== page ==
But I don’t fit in, and people judge me for that. Usually, I don’t suffer the hatred and violence that many queer people do. Instead, as a single, childfree woman, living alone with cats and now in my forties, I am more pitied and excluded. Sometimes I feel terrifyingly alone in the world. But among similarly queer people I mostly find community, and the vast majority of my friends tick the box marked “other”. All are queer, and/or childfree, and/or single or some combination thereof. They’re my chosen family. They get me.
But not everyone does. Even those whose own identities have for centuries been so harshly and harmfully judged don’t always get it. I recently watched a Mardi Gras/Pride parade with a bunch of gay men, vague friends, in Sydney, the gay capital of the world. Plenty of my close friends are gay –men and women– so this didn’t feel like an issue. If anything, I felt I was crashing their party, as Pride feels like is mainly about sex, and I continue to question where and whether I belong in that particular rainbow. But it was Saturday night and there we all were on Oxford Street, watching Pride. I’d gone along at the last minute to meet a guy I knew and a bunch of his friends. They were welcoming. Sweet. Funny.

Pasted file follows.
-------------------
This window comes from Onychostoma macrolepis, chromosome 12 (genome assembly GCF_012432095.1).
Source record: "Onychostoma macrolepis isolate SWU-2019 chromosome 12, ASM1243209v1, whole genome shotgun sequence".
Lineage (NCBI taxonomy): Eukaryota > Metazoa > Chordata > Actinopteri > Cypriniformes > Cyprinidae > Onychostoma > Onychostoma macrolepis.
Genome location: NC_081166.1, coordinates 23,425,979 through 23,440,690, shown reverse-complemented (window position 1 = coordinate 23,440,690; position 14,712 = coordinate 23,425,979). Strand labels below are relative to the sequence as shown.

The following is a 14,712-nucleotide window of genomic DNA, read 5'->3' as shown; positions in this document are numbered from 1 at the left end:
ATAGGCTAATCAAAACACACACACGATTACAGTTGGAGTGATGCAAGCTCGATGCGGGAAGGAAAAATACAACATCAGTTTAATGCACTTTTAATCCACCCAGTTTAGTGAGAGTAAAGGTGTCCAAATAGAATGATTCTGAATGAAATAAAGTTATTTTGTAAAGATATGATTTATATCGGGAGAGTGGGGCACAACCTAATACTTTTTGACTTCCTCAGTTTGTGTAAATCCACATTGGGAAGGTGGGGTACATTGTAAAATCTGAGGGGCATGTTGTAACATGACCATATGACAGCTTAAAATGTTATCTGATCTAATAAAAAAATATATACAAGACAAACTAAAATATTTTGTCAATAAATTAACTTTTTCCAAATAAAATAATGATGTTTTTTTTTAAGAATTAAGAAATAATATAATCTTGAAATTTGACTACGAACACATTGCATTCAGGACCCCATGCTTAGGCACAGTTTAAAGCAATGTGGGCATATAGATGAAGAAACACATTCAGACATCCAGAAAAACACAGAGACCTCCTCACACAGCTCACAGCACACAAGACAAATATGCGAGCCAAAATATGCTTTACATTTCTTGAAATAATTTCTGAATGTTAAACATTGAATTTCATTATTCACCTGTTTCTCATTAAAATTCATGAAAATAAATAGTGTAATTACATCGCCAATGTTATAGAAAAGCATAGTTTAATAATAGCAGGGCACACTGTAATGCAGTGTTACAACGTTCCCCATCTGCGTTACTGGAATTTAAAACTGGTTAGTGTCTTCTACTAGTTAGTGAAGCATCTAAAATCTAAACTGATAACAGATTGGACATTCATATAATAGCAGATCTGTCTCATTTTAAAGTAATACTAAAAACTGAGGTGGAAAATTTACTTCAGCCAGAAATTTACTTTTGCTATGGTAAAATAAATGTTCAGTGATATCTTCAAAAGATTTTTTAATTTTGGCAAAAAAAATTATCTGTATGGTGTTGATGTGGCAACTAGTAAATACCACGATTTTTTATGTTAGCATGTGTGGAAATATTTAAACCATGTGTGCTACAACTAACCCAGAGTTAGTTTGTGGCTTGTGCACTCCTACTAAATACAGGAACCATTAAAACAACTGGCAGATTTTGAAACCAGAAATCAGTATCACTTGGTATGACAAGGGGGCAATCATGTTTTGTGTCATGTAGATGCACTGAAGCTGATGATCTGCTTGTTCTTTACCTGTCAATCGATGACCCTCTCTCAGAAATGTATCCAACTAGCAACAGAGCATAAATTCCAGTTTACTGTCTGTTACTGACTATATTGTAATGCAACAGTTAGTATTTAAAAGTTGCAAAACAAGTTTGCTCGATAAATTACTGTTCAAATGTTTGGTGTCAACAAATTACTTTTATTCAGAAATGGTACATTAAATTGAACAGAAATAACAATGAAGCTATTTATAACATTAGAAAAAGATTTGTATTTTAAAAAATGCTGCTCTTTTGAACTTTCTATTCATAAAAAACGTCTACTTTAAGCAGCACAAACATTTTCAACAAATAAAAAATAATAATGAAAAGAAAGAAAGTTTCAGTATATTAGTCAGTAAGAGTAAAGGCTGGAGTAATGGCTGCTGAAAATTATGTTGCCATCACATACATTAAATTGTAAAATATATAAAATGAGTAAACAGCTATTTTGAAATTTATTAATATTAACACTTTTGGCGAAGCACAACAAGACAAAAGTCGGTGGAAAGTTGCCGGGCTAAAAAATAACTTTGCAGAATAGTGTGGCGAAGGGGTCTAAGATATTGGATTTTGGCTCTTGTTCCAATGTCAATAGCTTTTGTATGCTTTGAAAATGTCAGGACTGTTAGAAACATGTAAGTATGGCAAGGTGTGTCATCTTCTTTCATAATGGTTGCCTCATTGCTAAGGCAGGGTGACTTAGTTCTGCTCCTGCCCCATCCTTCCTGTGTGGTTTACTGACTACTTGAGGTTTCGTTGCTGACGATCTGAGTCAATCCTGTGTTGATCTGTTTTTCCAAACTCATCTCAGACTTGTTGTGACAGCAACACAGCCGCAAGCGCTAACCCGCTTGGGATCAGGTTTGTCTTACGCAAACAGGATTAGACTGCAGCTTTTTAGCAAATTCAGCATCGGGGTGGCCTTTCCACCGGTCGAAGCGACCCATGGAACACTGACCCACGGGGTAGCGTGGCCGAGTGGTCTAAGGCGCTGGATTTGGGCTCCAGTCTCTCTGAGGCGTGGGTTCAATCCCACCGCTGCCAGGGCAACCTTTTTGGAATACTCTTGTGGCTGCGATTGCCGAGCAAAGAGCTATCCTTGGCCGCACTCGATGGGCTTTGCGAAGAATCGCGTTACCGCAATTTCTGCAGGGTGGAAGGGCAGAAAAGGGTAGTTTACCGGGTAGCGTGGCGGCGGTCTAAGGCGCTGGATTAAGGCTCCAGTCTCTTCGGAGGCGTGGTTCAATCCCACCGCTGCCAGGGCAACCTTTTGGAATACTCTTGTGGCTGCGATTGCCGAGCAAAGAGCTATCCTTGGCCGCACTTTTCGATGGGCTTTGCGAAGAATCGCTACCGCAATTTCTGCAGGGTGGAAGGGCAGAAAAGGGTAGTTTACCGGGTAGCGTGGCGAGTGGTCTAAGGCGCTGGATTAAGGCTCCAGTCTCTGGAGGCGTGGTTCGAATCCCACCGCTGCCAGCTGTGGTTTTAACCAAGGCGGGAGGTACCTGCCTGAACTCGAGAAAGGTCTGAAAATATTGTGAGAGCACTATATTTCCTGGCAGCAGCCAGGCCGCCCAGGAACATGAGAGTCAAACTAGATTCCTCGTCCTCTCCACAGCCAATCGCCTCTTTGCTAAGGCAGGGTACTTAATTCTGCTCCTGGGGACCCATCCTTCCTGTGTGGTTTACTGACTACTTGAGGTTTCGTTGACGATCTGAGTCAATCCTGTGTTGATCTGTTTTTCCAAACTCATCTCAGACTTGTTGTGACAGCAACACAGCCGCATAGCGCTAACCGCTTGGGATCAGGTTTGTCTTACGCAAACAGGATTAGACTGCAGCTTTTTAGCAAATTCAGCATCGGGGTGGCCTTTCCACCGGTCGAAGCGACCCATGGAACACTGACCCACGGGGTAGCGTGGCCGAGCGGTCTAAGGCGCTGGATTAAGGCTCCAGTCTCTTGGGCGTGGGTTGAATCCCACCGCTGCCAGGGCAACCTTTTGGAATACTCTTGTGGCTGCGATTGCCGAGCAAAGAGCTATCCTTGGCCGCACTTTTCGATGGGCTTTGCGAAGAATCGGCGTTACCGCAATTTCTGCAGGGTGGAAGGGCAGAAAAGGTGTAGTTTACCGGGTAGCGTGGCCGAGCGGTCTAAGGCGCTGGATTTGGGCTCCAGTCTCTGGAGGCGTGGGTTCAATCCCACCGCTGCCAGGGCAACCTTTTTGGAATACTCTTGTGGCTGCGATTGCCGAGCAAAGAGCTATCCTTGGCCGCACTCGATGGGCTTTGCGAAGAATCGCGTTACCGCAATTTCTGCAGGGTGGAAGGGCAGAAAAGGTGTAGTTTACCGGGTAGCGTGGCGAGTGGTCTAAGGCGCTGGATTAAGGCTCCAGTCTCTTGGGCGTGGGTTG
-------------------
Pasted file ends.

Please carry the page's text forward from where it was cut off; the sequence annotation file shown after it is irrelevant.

I knew, of course, that other types of queer people —transgender folks, for instance— still suffer a lot of prejudice, even within the LGBTIQA++ alphabet soup. Trans has been called the gay of the gay world, and I was alert to any sense that these normative Priders —uncomplicatedly gay men— were being nasty. They weren’t at all. Dykes on bikes roared past, and the crowd clapped and cheered. Polyamorist throuples danced along and we all reached out for their hands, saying, “Happy Mardi Gras!” There were rainbow families, drag queens, drag kings, and bears. And everyone in the crowd cheered and clapped and waved.
And then a group of people —mainly women— walked along in purple t-shirts, and as people read their slogans, the mood changed, like clouds suddenly covering the sun. These were the Aces. The cheering stopped. The jeering began. “They just need a proper fuck,” a leather-clad biker near me said, and his mates laughed, as if they were braying, homophobic straight guys laughing at poofters.